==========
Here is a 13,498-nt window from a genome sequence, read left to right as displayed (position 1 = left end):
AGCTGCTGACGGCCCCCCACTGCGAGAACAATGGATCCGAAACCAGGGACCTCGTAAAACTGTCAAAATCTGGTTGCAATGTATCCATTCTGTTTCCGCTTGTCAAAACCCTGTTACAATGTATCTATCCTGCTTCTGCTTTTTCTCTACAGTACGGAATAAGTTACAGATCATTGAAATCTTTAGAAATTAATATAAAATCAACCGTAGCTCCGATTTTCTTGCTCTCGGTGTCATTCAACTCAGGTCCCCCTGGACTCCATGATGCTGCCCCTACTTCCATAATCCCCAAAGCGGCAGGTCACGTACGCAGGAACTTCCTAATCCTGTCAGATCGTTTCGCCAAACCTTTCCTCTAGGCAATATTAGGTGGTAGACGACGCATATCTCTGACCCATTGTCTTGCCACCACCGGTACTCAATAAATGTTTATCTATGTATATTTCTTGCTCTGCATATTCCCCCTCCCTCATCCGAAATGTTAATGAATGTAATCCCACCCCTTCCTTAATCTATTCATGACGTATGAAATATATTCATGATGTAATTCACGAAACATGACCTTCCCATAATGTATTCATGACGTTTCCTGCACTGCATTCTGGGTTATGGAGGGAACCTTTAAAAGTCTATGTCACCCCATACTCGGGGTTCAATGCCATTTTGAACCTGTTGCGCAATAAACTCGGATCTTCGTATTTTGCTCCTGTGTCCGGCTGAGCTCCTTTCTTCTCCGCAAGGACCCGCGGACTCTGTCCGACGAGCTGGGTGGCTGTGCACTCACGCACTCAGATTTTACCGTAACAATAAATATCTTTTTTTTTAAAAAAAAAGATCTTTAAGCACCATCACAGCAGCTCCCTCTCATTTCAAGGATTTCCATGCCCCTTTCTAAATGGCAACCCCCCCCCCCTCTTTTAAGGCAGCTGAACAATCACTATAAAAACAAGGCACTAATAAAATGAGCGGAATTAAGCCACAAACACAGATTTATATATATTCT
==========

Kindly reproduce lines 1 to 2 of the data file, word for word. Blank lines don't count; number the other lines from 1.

Here is a 13,498-nt window from a genome sequence, read left to right as displayed (position 1 = left end):
AGCTGCTGACGGCCCCCCACTGCGAGAACAATGGATCCGAAACCAGGGACCTCGTAAAACTGTCAAAATCTGGTTGCAATGTATCCATTCTGTTTCCGCTTGTCAAAACCCTGTTACAATGTATCTATCCTGCTTCTGCTTTTTCTCTACAGTACGGAATAAGTTACAGATCATTGAAATCTTTAGAAATTAATATAAAATCAACCGTAGCTCCGATTTTCTTGCTCTCGGTGTCATTCAACTCAGGTCCCCCTGGACTCCATGATGCTGCCCCTACTTCCATAATCCCCAAAGCGGCAGGTCACGTACGCAGGAACTTCCTAATCCTGTCAGATCGTTTCGCCAAACCTTTCCTCTAGGCAATATTAGGTGGTAGACGACGCATATCTCTGACCCATTGTCTTGCCACCACCGGTACTCAATAAATGTTTATCTATGTATATTTCTTGCTCTGCATATTCCCCCTCCCTCATCCGAAATGTTAATGAATGTAATCCCACCCCTTCCTTAATCTATTCATGACGTATGAAATATATTCATGATGTAATTCACGAAACATGACCTTCCCATAATGTATTCATGACGTTTCCTGCACTGCATTCTGGGTTATGGAGGGAACCTTTAAAAGTCTATGTCACCCCATACTCGGGGTTCAATGCCATTTTGAACCTGTTGCGCAATAAACTCGGATCTTCGTATTTTGCTCCTGTGTCCGGCTGAGCTCCTTTCTTCTCCGCAAGGACCCGCGGACTCTGTCCGACGAGCTGGGTGGCTGTGCACTCACGCACTCAGATTTTACCGTAACAATAAATATCTTTTTTTTTAAAAAAAAAGATCTTTAAGCACCATCACAGCAGCTCCCTCTCATTTCAAGGATTTCCATGCCCCTTTCTAAATGGCAACCCCCCCCCCCTCTTTTAAGGCAGCTGAACAATCACTATAAAAACAAGGCACTAATAAAATGAGCGGAATTAAGCCACAAACACAGATTTATATATATTCT